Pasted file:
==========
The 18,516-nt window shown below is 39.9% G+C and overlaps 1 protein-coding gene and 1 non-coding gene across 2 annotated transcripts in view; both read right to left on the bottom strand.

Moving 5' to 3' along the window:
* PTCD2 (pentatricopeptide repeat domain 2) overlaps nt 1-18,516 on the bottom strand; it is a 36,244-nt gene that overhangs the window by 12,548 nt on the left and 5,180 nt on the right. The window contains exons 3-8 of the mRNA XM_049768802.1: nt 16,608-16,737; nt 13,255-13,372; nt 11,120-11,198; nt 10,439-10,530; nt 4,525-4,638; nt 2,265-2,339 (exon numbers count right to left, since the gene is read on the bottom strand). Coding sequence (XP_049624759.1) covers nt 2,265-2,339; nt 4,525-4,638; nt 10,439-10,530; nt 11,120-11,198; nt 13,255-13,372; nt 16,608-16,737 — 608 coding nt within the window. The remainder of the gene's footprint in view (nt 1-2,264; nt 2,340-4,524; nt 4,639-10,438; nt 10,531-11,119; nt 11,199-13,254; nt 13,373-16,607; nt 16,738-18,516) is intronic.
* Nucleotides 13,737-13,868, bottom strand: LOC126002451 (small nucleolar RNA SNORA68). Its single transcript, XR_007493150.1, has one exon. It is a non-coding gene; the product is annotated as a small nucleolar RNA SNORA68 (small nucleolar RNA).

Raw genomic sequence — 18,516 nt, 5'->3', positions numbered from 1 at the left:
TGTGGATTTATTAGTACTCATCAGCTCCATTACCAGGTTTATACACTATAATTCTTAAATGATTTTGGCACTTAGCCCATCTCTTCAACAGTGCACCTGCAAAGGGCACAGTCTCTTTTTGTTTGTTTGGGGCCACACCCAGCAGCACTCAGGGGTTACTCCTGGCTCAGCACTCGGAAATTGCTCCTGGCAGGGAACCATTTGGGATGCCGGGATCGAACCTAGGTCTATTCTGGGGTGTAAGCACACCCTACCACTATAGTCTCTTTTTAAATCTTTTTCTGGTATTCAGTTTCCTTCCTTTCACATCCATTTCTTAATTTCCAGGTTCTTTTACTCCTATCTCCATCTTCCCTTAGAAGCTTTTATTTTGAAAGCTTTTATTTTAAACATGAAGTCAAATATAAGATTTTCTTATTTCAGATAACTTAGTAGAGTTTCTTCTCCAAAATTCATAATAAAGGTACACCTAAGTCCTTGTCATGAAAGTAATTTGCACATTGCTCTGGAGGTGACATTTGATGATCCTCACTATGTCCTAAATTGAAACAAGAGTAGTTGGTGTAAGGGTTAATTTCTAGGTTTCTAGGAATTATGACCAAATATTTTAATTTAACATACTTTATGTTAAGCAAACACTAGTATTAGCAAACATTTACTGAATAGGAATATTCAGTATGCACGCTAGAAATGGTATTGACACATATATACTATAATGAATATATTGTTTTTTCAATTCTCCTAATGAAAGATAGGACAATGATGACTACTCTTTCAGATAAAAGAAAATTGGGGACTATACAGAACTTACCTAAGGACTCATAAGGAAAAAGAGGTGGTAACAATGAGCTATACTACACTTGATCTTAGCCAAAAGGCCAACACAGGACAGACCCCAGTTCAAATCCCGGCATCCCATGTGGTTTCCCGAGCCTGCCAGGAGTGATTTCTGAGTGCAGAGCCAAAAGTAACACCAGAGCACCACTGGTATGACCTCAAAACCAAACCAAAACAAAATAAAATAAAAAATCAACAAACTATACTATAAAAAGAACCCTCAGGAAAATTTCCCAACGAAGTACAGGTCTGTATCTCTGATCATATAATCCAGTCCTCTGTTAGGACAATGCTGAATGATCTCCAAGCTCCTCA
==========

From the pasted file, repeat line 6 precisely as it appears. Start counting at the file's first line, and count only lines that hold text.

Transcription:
TGTGGATTTATTAGTACTCATCAGCTCCATTACCAGGTTTATACACTATAATTCTTAAATGATTTTGGCACTTAGCCCATCTCTTCAACAGTGCACCTGCAAAGGGCACAGTCTCTTTTTGTTTGTTTGGGGCCACACCCAGCAGCACTCAGGGGTTACTCCTGGCTCAGCACTCGGAAATTGCTCCTGGCAGGGAACCATTTGGGATGCCGGGATCGAACCTAGGTCTATTCTGGGGTGTAAGCACACCCTACCACTATAGTCTCTTTTTAAATCTTTTTCTGGTATTCAGTTTCCTTCCTTTCACATCCATTTCTTAATTTCCAGGTTCTTTTACTCCTATCTCCATCTTCCCTTAGAAGCTTTTATTTTGAAAGCTTTTATTTTAAACATGAAGTCAAATATAAGATTTTCTTATTTCAGATAACTTAGTAGAGTTTCTTCTCCAAAATTCATAATAAAGGTACACCTAAGTCCTTGTCATGAAAGTAATTTGCACATTGCTCTGGAGGTGACATTTGATGATCCTCACTATGTCCTAAATTGAAACAAGAGTAGTTGGTGTAAGGGTTAATTTCTAGGTTTCTAGGAATTATGACCAAATATTTTAATTTAACATACTTTATGTTAAGCAAACACTAGTATTAGCAAACATTTACTGAATAGGAATATTCAGTATGCACGCTAGAAATGGTATTGACACATATATACTATAATGAATATATTGTTTTTTCAATTCTCCTAATGAAAGATAGGACAATGATGACTACTCTTTCAGATAAAAGAAAATTGGGGACTATACAGAACTTACCTAAGGACTCATAAGGAAAAAGAGGTGGTAACAATGAGCTATACTACACTTGATCTTAGCCAAAAGGCCAACACAGGACAGACCCCAGTTCAAATCCCGGCATCCCATGTGGTTTCCCGAGCCTGCCAGGAGTGATTTCTGAGTGCAGAGCCAAAAGTAACACCAGAGCACCACTGGTATGACCTCAAAACCAAACCAAAACAAAATAAAATAAAAAATCAACAAACTATACTATAAAAAGAACCCTCAGGAAAATTTCCCAACGAAGTACAGGTCTGTATCTCTGATCATATAATCCAGTCCTCTGTTAGGACAATGCTGAATGATCTCCAAGCTCCTCA